SCIENTIFIC JOURNAL of the Hungarian Society of Cardiology

Cardiac Patients’ Heart Drawings Reflect Exercise Capacity and the Time Elapsed since Coronary Intervention Procedures

█ Original article

DOI: 10.26430/CHUNGARICA.2019.49.1.24

Nagy Alexandra1, Szabados Eszter2, Tiringer István3, Csathó Árpád3
1Állami Szívkórház, Balatonfüred
2PTE KK, Belgyógyászati Klinika, Kardiológiai Prevenciós és Rehabilitációs Tanszék, Pécs
3PTE ÁOK, Magatartástudományi Intézet, Pécs


Introduction: Cardiac patients’ illness perception and psychological status have been shown to be associated with the size of the heart drawings as well as the amount of heart damage drawn by the patients. The objective of this study was to examine how patients’ heart drawings are associated with physical functionality, various aspects of fatigue and exercise capacity. In addition, it was also investigated whether heart drawings show associations with the time elapsed since coronary intervention procedures (e.g. CABG).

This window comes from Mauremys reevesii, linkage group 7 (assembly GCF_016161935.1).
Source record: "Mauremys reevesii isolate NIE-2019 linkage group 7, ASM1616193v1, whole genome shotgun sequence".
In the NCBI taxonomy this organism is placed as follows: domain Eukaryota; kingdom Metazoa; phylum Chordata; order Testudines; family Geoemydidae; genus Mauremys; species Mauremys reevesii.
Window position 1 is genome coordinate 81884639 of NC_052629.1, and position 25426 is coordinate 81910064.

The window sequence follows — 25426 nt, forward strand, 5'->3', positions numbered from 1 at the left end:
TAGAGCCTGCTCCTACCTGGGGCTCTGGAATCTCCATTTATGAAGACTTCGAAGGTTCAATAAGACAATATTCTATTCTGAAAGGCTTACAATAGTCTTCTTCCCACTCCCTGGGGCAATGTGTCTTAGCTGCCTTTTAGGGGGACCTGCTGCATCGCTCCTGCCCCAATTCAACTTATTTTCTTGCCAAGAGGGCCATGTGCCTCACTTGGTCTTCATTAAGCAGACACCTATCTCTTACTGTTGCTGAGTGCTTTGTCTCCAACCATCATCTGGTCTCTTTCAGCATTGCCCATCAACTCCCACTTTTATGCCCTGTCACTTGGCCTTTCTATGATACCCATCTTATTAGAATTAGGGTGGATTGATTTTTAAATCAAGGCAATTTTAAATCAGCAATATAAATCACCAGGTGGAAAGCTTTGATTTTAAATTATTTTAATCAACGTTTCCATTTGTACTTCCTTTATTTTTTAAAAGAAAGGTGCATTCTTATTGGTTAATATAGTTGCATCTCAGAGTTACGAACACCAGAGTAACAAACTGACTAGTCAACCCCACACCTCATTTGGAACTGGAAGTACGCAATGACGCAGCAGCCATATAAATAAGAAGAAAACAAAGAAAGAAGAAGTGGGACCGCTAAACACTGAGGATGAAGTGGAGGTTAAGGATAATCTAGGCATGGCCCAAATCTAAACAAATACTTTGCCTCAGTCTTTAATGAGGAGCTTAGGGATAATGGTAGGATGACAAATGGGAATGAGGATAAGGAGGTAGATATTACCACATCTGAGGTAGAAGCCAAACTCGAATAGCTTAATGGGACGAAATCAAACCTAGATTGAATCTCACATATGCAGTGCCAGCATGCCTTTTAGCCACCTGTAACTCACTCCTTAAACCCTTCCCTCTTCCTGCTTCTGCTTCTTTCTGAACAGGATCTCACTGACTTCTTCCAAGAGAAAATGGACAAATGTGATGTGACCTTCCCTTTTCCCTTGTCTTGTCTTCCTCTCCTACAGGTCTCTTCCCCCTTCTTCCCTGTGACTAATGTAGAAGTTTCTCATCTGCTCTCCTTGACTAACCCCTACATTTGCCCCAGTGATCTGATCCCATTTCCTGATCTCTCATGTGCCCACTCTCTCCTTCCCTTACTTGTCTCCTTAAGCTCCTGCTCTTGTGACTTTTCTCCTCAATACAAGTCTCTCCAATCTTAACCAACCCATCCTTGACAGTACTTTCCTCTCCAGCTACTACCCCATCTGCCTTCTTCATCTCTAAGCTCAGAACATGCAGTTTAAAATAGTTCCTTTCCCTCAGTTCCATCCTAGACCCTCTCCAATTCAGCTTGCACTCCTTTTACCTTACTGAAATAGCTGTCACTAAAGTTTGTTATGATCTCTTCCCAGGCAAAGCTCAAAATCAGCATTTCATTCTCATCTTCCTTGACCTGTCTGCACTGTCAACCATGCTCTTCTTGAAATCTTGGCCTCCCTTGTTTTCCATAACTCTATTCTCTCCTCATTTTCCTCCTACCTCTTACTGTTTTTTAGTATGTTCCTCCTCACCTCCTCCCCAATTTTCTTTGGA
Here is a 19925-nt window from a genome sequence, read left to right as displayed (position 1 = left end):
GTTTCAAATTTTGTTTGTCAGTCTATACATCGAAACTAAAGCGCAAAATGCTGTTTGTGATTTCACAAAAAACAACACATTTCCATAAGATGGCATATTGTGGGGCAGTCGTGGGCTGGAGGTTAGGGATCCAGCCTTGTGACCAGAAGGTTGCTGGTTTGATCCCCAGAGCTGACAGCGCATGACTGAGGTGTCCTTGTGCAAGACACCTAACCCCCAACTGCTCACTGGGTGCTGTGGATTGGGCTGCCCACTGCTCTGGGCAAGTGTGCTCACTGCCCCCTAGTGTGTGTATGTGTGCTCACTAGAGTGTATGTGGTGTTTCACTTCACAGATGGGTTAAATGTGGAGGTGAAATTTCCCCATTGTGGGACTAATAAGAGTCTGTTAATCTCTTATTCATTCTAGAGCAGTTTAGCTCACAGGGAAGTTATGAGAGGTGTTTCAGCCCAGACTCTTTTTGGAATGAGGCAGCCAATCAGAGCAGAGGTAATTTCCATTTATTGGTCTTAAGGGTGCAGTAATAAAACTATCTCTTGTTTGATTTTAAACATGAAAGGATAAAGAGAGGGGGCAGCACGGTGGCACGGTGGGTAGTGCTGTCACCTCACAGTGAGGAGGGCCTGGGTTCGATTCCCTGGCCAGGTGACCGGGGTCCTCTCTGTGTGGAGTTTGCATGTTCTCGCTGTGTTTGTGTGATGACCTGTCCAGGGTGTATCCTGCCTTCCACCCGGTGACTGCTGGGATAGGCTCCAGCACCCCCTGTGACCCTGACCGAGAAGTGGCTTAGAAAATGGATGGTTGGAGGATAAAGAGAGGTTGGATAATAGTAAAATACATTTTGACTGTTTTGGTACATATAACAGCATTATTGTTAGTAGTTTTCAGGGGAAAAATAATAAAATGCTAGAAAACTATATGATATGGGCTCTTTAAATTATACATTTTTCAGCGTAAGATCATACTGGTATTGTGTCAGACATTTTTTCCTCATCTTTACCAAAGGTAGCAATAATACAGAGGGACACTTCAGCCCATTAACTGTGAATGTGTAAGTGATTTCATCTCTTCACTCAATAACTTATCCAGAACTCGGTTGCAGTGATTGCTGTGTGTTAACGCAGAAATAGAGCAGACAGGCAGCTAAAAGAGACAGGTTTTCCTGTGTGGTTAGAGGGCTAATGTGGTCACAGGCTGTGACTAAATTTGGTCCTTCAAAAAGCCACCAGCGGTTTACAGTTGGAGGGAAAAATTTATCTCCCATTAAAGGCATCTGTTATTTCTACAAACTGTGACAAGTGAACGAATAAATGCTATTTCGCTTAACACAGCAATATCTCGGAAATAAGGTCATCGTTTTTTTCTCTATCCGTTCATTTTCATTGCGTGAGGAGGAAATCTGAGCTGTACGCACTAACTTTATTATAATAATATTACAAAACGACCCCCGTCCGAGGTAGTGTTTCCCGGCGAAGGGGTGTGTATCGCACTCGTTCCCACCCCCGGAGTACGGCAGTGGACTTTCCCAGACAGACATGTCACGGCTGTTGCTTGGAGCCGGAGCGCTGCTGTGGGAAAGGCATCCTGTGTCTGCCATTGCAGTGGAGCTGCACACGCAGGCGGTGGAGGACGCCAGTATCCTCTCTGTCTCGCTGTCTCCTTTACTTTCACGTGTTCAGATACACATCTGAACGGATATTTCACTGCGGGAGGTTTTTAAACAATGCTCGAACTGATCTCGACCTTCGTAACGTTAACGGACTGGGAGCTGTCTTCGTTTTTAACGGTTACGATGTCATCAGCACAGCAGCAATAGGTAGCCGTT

Methods: Patients (N=120) underwent an exercise stress test, performed a heart drawing task and completed questionnaires of depression, anxiety, physical limitations, vital exhaustion and fatigue. Covariate controlled analyses were performed to analyse the associations of heart drawings with exercise capacity, the questionnaire and the time variable data.
Results: The analyses revealed that the heart area drawn by the patients predicts physical functionality and exercise capacity: the larger the heart area, the lower the physical functionality and exercise capacity of the patients. Of the time variables, the strongest association was found between the size of the heart area and the time elapsed since bypass grafting.
Conclusion: The conclusion of the study is that patients’ heart drawings are related to the energy cost of their physical activities and the time elapsed since surgical interventions with positive outcomes on quality of life. To analyse the content of these drawings might be a simple tool to get information about the patient’s perceptions of his illness. With correcting these misperceptions the psychological distress and quality of life can be changed positively, as well as the adherence and compliance of the patient.


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